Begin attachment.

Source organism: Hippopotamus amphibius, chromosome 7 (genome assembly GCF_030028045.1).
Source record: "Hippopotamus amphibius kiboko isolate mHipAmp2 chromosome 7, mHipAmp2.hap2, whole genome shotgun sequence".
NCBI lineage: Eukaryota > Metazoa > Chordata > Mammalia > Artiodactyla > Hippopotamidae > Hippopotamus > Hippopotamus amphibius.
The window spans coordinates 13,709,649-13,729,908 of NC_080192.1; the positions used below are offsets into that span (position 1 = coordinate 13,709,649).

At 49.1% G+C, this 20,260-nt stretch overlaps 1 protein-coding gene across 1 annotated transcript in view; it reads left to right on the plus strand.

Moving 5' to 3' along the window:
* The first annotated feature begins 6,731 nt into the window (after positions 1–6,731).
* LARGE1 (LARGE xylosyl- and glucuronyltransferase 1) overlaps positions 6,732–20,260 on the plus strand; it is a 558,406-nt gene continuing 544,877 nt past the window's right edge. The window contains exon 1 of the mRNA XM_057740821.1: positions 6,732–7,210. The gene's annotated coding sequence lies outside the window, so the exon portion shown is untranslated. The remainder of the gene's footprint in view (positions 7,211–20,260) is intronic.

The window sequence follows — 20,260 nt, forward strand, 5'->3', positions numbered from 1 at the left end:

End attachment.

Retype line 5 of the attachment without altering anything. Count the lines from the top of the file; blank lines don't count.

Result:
At 49.1% G+C, this 20,260-nt stretch overlaps 1 protein-coding gene across 1 annotated transcript in view; it reads left to right on the plus strand.